Then go to combos and rep, rep, rep. And develop the feel for 10, then go groups of 5-7 and build. 

Cmart


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CmartCoach
(@cmart)
Copper
Joined: 6 years ago
Posts: 99
March 4, 2015 9:00 am  

Let me also add that we are very high tempo no huddle. So stemming and shifting are not a big factor for us.

Cmart


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ZACH
 ZACH
(@bucksweep58)
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Joined: 10 years ago
Posts: 9395
Coach
March 4, 2015 9:21 am  

Richs covered calls were even easier

Playside shoulder "me"
head up "us" (combo with backside help)
inside shade or gap "you" (slip block)

I literally used just this my first zone season.

I can explain it to you, I can't understand if for you.


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CmartCoach
(@cmart)
Copper
Joined: 6 years ago
Posts: 99
March 4, 2015 9:54 am  

Ok, so using that set of "rules" or calls, How did you teach footwork?

We just change terminology and say a "me step" is a lateral step and so on....it's really the footwork that I'm trying to key on.

When you made these calls, how did you teach the technique/footwork?

Cmart


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MHcoach
(@mhcoach)
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Joined: 9 years ago
Posts: 7637
Florida
March 4, 2015 9:57 am  

Cmart

Check out the Power Point under Coach Cianflone's Systems(that's me).  I can answer any of the questions you have but the PP is a good place to start.

Joe

"Champions behave like champions before they're champions: they have a winning standard of performance before they are winners"Bill Walsh


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ZACH
 ZACH
(@bucksweep58)
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Joined: 10 years ago
Posts: 9395
Coach
March 4, 2015 10:20 am  

Ok, so using that set of "rules" or calls, How did you teach footwork?

We just change terminology and say a "me step" is a lateral step and so on....it's really the footwork that I'm trying to key on.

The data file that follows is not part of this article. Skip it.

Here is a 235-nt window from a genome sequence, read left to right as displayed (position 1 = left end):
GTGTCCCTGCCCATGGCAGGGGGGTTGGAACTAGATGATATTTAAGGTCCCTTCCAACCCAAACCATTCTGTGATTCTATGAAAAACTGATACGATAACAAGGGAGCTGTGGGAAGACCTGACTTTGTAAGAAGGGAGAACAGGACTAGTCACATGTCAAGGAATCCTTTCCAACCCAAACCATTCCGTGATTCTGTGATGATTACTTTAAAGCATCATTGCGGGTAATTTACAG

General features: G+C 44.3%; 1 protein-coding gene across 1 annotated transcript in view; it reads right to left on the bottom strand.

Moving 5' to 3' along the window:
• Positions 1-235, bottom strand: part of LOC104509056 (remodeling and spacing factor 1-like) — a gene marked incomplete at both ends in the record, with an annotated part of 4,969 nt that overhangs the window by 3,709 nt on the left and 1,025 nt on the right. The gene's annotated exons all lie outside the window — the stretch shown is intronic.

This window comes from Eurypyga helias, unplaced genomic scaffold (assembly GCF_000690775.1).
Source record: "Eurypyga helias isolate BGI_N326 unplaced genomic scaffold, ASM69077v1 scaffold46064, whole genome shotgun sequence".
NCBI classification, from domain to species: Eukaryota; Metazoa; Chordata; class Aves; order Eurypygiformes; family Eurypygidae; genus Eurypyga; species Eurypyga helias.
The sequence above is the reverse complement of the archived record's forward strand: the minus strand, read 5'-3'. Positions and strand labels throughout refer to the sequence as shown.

When you made these calls, how did you teach the technique/footwork?

If youre covered you step the same way for (me and us)...the "you" block was different.

I can explain it to you, I can't understand if for you.


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CmartCoach
(@cmart)
Copper
Joined: 6 years ago
Posts: 99
March 4, 2015 11:15 am  

I'm intrigued by the "backside foot first" for the inside shade/gap because it seems that it would help the "stay on the double" mindset. Other than that, I don't think that the "design" of this is any different that the me/us/you style....maybe your "you" block was just that.

Cmart


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durfee4
(@durfee4)
Platinum
Joined: 10 years ago
Posts: 4832
March 4, 2015 3:07 pm  

I'm intrigued by the "backside foot first" for the inside shade/gap because it seems that it would help the "stay on the double" mindset. Other than that, I don't think that the "design" of this is any different that the me/us/you style....maybe your "you" block was just that.

MHcoach,Zach ,and many of us know whats best from the BEST! Do your thing and send me some vids.jmo

Success only comes before Work in the dictionary


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Dusty Ol Fart
(@youth-coach)
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Joined: 7 years ago
Posts: 7614
Illinois
Other
Club Admin
March 4, 2015 4:39 pm  

I dont chase an Inside Shade!

10%-50%-90% Rule. 

Inside Shade 10%  I stick a backside arm out stepping play side
Head Up  50%, I step play side and hook up!  If he come at me hes mine, if he goes away (playside) hes mine,  If he comes inside, stiff arm, then let him go. 

Outside Shade 90% Play side.  This dude is mine from square 1!  Zone step and push that dude past the play. 

The one thing that a lot of folks seem to forget is that the Running Back has to make the right decision!  The Ball carrier can make the O Line look like total dumbarses or geniuses.  Trust me if he makes the O Line look like dumbarses often enough the O Line coach with eat his frigging lunch and puke it out on his shinny feet! 

jmho

Not MPP... ONE TASK!  Teach them!  🙂